Zero Day - what does this actually mean?

Zero Day - what does this actually mean?

The Cyber Security world is full of acronyms and terminlogy that the everyday user sometimes struggles to understand the meanings. Zero Day is a typical example.

A Zero Day attack is a vulnerability in software or systems that has been uncovered by a hacker or cyber criminal and a method of attack has been developed to exploit the vulnerability.

As the vulnerability was previously undiscovered the first day when the attack is started is called the Zero Day and the period therafter until a suitable patch is developed and deployed, is called a Vulnerability window. Whilst this Vulnerability window exists IT systems can be attacked and exploited.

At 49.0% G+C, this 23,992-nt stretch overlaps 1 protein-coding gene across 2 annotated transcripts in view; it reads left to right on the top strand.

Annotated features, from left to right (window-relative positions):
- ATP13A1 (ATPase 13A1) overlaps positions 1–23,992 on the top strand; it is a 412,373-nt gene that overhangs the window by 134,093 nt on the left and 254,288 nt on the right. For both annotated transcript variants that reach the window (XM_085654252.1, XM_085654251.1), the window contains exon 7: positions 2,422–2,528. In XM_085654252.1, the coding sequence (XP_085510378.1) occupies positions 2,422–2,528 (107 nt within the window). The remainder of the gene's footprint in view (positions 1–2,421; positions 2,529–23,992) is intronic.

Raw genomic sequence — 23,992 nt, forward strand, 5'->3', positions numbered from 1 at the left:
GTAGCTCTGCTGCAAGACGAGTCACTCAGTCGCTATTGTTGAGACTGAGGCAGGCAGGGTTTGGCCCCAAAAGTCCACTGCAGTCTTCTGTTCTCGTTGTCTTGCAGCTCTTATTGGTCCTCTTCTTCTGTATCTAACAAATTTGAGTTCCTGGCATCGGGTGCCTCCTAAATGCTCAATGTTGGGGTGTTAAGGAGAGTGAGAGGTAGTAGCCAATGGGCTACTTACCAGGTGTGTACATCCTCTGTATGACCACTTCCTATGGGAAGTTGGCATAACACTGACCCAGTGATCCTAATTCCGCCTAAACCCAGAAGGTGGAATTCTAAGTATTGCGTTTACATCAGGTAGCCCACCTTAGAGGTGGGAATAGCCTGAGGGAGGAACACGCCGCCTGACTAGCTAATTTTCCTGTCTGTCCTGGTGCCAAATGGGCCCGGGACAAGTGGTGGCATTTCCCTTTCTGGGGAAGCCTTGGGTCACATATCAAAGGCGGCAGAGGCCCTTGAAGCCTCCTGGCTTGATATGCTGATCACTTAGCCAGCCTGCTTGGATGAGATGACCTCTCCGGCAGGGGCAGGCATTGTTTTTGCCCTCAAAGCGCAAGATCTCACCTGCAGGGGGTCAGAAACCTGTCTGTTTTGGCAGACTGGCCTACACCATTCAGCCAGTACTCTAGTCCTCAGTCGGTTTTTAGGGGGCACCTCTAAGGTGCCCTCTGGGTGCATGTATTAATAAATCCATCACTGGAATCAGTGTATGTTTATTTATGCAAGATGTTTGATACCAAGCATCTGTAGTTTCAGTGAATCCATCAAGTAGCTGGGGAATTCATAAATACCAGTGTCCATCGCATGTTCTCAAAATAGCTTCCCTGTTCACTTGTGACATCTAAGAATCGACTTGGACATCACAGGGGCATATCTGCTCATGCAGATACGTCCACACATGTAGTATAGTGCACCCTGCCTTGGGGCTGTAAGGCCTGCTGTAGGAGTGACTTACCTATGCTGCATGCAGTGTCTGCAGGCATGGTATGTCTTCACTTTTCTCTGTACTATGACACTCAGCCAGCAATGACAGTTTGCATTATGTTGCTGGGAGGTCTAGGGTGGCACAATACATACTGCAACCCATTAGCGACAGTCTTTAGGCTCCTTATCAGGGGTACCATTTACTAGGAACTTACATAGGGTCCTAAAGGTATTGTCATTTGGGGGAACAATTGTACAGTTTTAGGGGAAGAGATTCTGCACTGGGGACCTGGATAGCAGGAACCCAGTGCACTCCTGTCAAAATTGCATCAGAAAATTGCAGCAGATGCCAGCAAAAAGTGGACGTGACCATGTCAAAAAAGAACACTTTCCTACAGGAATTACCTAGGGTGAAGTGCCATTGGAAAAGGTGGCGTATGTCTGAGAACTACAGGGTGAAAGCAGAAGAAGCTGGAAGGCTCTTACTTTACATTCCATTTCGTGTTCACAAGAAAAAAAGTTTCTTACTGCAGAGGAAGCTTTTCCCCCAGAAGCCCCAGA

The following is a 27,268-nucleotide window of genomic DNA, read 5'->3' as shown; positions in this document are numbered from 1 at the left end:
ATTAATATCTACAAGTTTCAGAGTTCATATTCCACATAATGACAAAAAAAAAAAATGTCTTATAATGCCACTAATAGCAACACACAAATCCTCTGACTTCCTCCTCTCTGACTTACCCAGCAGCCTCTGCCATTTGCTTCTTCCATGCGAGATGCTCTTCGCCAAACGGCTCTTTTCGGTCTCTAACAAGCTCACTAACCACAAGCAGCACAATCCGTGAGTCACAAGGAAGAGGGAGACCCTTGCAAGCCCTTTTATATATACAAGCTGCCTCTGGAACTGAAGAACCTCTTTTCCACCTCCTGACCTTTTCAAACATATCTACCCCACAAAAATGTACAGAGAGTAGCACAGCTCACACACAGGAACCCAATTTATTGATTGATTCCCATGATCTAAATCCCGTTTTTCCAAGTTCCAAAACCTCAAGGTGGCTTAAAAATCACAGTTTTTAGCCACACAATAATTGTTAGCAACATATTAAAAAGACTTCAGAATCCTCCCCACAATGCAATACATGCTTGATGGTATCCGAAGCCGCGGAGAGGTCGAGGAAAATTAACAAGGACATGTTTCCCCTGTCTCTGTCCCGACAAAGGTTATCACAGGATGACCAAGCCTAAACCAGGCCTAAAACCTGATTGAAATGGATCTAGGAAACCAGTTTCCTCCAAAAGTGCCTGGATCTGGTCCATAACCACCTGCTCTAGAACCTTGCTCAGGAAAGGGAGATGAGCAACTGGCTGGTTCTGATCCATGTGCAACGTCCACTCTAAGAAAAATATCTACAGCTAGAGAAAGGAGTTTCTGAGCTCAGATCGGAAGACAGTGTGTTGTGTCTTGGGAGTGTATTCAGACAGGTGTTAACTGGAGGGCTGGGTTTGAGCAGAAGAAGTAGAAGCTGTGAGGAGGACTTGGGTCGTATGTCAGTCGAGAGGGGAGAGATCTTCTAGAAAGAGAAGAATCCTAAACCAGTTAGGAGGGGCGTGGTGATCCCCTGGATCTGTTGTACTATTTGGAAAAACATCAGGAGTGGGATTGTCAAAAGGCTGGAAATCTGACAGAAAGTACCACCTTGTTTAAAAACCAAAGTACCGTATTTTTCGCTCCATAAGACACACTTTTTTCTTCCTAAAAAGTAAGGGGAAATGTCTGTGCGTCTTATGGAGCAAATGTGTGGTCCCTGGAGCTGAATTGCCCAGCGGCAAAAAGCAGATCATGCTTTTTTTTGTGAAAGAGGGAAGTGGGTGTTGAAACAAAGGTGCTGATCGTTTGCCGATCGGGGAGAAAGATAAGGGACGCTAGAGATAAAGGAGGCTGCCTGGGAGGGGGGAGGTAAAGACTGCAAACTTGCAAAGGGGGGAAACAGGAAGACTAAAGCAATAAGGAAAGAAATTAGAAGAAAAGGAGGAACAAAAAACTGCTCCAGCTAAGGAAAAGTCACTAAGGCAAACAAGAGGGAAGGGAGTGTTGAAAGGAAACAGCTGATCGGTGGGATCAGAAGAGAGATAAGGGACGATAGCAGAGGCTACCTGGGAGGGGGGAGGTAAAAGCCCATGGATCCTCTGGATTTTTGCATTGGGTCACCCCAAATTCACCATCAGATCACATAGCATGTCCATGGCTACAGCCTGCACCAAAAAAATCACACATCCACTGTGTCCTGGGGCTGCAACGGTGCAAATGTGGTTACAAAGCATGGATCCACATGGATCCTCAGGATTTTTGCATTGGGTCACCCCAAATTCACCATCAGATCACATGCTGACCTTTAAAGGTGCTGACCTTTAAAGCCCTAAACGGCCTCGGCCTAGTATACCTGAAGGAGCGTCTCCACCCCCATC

Protecting systems from Zero Day attacks can be difficult but providing the basic measures are taken, the success of the attack can be made more difficult.

According to Symantec's recent Annual Internet Security Threat Report there has been a 125% increase in Zero Day vulnerabilities globally.

IT systems are often not configured to require authorisation before software can be loaded and this simple measure can make a significant difference to the success of any malware based attack. Most important is the development of a regular user awareness training programme. Cyber attacks can be spotted more easily by Cyber aware staff.

 

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